Hallelujah! Things are going well – or, at least, well enough. You can finally exhale! Repeat orders from your existing customers are getting you close enough to your monthly quota to keep your sales manager off your back. You are relatively happy with the predictable amount of your monthly commission checks. Why risk changing what’s working for you? After all, life is good now… right?
Actually, you might not want to “get too comfortable” quite yet. Your best customers are, right now, at the top of your competitors’ prospect lists. New products, services, and technologies are hitting the market that is about to transform your world. Decision makers with whom you’ve built up great relationships are getting ready to change positions, move on to new companies, or retire. Things in your territory could change overnight, and, if the past is any indication, they probably will. If you kick back now and take the next quarter off for that long professional nap you’ve been promising yourself, you will find that the inevitable task of making sense of the world you wake up to will be very difficult indeed.
You can’t afford to cling to the status quo. It’s an illusion, anyway. Everything’s actually changing, and that means you might as well change, too, if you plan to keep up. If change is inevitable, and it is, why not find a way to change for the better? To paraphrase Bob Dylan: You are either growing as a salesperson, or you are dying. There is no in between. Don’t get left behind!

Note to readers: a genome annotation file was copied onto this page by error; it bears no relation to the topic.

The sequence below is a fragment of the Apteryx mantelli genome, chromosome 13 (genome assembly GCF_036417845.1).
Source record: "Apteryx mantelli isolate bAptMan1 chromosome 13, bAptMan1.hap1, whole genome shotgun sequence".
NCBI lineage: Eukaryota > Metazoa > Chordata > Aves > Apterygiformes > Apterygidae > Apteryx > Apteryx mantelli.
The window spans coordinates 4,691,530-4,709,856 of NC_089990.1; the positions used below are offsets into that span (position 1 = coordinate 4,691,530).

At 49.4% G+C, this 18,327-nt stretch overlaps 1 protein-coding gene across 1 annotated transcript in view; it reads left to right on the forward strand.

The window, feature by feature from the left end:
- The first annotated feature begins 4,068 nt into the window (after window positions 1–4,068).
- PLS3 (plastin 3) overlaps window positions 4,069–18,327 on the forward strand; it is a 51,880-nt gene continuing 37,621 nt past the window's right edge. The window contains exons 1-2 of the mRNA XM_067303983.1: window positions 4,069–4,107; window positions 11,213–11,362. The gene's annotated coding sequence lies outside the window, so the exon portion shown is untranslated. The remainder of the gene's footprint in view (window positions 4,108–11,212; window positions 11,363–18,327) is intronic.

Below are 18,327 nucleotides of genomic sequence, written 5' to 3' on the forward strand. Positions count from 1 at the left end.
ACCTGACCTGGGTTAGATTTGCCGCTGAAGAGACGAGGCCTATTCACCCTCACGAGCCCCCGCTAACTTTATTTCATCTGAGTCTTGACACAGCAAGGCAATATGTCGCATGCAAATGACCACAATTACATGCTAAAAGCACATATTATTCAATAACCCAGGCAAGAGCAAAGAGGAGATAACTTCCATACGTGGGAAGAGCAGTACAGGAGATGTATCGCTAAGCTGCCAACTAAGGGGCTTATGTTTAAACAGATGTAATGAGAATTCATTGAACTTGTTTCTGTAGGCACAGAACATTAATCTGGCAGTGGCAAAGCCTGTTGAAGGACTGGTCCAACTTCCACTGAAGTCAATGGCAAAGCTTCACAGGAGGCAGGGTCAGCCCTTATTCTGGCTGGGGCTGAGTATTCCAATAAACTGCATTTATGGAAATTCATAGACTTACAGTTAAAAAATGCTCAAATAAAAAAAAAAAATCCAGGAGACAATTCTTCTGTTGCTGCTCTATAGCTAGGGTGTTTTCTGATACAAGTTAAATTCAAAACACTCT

If you want to keep growing, you’ll need to take some risks. What, exactly will you have to risk? First, and foremost, you will have to risk the habit of “coasting” on your past achievements. That’s called complacency, and it’s a bad destination for a salesperson – or any other kind of person. Living in complacency full-time is, paradoxically enough, the biggest risk of all.
None of the other “risks” you are likely to experience as a salesperson – the gatekeeper who pushes you away, the prospect who tunes out of a great presentation – are as threatening in the long term as complacency, though some may bruise your ego. However, if you resolve to learn from as many of your experiences as possible, you will become stronger with every experience, and y our life will become richer.
If you’re not willing to take a risk, you’re not going to move forward from where you are. So be willing to take the risk of reaching for something you’re not yet sure of, something that you think might just be better than what you’ve got now. Even if you don’t get exactly the results you’re after, you will learn a lesson that will help you next time around – and you will grow.
Excerpt from: Sandler's 49 Rules